InsightsPOSTED July 23, 2014

Internet of Things: a saviour or sabotage for boomers?

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The APEX July blog challenge, a generational investigation outside of our own cohort, led us to explore baby boomers. We were intrigued with this generation, partly because our parents contribute to this troop and also because of the influx of research that suggests boomers embrace technology as much as younger users.

 

Statistics Canada identifies a “boomer” as an individual born from 1946 to 1965. During this 20 year span:

more than 8.2 million babies were born, an average of close to 412,000 a year.

In comparison, the number of births in 2008, when the population was twice as large as during the baby boom, was only 377,886.1

 

In addition to being one of the most well-known and largest Canadian generations, boomers are also likely to fall into the sandwich generation as they care for both their children and their elderly relatives. Along with this title, implications on a boomer’s personal life have emerged. How does one juggle it all if the demands of family life are ever present? Is there an area boomers can turn to for support?

One area of technology with the potential to significantly impact the boomer generation is the Internet of Things (IoT). Techopedia describes IoT as a future where everyday physical objects will be connected to the Internet and be able to identify themselves to other devices. For example, a milk carton that can tell a refrigerator it’s almost empty – which triggers a signal to someone’s phone when that person is near a grocery store. For boomers, this may improve the way they can manage their busy lives, allowing them to focus on spending quality time with family and friends.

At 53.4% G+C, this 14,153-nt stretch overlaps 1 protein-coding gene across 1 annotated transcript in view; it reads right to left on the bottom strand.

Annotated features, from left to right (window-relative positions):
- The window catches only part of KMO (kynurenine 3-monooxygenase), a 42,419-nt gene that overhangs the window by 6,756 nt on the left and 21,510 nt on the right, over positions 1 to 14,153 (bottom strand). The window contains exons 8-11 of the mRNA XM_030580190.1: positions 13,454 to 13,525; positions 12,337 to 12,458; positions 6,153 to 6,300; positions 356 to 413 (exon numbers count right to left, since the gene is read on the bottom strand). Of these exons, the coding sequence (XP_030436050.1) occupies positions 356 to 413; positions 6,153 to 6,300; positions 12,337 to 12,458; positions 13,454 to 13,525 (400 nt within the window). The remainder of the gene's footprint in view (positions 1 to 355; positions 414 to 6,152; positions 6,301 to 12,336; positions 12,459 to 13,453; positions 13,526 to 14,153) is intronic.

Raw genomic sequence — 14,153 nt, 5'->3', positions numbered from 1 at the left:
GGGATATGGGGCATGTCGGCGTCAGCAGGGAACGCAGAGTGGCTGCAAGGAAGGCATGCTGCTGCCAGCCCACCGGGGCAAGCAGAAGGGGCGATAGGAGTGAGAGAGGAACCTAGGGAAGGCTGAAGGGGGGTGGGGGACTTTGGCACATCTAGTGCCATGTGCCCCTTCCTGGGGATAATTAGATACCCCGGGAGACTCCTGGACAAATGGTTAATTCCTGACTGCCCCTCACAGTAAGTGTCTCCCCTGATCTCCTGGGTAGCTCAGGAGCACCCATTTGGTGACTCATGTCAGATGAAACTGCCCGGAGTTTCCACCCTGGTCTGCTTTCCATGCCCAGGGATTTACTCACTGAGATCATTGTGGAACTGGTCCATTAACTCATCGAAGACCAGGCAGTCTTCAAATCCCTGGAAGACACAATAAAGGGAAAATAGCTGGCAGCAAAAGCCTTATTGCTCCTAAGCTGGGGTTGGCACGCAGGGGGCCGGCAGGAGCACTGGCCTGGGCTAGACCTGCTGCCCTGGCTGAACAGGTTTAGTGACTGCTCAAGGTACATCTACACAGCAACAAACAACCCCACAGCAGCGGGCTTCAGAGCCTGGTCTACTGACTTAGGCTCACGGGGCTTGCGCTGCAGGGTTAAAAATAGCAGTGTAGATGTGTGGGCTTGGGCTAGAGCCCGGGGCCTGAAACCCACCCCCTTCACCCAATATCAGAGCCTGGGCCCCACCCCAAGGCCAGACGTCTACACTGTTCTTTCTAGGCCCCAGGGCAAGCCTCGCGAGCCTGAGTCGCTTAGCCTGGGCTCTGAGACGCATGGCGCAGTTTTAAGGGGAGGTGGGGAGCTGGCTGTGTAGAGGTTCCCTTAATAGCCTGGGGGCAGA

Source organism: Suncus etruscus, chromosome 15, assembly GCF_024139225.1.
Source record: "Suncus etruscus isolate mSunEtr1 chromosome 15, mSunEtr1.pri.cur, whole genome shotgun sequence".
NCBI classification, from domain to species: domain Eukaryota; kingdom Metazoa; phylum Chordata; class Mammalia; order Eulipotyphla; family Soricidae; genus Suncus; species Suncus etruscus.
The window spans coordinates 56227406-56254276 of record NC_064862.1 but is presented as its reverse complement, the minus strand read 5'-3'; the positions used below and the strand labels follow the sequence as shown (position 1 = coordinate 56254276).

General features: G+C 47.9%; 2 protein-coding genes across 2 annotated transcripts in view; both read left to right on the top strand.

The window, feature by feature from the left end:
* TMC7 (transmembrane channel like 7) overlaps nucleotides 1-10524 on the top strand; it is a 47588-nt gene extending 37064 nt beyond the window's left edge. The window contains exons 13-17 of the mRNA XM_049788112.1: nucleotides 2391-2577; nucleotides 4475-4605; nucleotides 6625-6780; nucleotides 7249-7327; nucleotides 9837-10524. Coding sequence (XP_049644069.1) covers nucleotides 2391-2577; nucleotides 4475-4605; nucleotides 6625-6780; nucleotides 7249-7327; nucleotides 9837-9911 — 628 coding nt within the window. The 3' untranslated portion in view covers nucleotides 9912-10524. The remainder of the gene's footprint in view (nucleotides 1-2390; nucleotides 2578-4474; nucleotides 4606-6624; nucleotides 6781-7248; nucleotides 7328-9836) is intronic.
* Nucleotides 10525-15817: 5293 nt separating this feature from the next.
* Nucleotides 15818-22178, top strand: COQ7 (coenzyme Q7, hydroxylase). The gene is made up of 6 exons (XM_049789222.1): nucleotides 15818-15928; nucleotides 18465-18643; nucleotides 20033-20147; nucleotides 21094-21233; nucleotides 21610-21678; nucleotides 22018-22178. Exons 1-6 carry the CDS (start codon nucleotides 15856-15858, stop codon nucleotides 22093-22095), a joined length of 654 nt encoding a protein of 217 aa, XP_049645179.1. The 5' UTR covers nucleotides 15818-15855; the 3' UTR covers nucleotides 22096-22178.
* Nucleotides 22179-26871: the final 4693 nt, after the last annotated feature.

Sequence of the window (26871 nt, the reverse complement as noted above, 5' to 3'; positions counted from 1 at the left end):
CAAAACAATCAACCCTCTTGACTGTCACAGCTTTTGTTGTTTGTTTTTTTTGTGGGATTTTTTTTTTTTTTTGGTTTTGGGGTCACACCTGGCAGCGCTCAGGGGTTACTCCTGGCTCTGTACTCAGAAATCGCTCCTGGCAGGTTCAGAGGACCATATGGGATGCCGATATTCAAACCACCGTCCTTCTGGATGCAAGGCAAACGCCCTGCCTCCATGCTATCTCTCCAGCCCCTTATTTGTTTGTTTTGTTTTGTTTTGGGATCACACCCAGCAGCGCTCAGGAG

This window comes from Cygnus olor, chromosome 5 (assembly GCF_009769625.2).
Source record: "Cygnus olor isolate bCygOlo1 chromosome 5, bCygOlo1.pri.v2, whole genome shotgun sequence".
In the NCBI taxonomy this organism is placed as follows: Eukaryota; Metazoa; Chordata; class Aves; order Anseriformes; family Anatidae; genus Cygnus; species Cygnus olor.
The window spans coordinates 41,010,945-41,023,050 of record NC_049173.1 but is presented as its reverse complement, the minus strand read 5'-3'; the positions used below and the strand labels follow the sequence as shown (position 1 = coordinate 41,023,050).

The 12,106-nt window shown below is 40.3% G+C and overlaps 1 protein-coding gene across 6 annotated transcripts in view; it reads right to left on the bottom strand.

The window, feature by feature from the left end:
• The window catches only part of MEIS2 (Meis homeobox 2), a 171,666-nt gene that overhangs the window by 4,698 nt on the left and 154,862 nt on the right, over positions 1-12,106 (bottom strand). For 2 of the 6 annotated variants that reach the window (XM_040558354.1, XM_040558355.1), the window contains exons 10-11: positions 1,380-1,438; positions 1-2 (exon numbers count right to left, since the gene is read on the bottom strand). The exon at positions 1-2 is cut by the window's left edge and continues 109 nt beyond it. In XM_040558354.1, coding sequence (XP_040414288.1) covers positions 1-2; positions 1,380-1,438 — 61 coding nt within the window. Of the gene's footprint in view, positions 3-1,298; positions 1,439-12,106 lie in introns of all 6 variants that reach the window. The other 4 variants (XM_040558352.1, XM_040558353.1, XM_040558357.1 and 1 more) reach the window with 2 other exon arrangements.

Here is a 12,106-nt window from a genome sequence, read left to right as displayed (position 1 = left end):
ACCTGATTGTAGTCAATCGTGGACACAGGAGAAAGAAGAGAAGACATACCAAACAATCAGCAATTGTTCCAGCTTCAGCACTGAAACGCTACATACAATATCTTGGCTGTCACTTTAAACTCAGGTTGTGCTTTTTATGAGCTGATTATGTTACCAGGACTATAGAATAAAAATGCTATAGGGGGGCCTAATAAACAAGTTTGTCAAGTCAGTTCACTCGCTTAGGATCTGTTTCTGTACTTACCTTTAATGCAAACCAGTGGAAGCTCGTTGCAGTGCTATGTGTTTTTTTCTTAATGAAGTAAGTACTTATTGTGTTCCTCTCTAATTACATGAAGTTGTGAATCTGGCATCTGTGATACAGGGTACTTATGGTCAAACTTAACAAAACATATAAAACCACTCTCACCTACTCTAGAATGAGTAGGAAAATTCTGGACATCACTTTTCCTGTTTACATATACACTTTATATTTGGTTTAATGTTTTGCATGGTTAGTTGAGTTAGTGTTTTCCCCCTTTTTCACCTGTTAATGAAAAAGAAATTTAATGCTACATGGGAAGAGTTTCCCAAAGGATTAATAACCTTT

This future is not so far away. A study by the PEW Research Internet Project suggests that the IoT will be thriving by 2025. Early adoptions of the IoT today include QR codes and Google glasses. To some extent, even apps like Digifit that track health and fitness in real time then send that information to individuals, doctors and trainers, is evidence of the IoT. Given the fact that boomers are by no means slowing down any time soon, the Internet of Things has the potential to have a beneficial impact on their lives.

The IoT does involve some controversy around privacy, the risk of it being just a fad, and philosophical questions of gadgets thinking on behalf of humans. However, APEX PR is paying close attention to what the evolution of the IoT means to the way boomers – and any generation – behave, think, adapt and consume.

 

As Gen-Xers, Hilary Lawton and Merissa King are intrigued by how different generations consume and share technology and the impact on communications.

Read more about APEX’s investigation on boomers and other generations.


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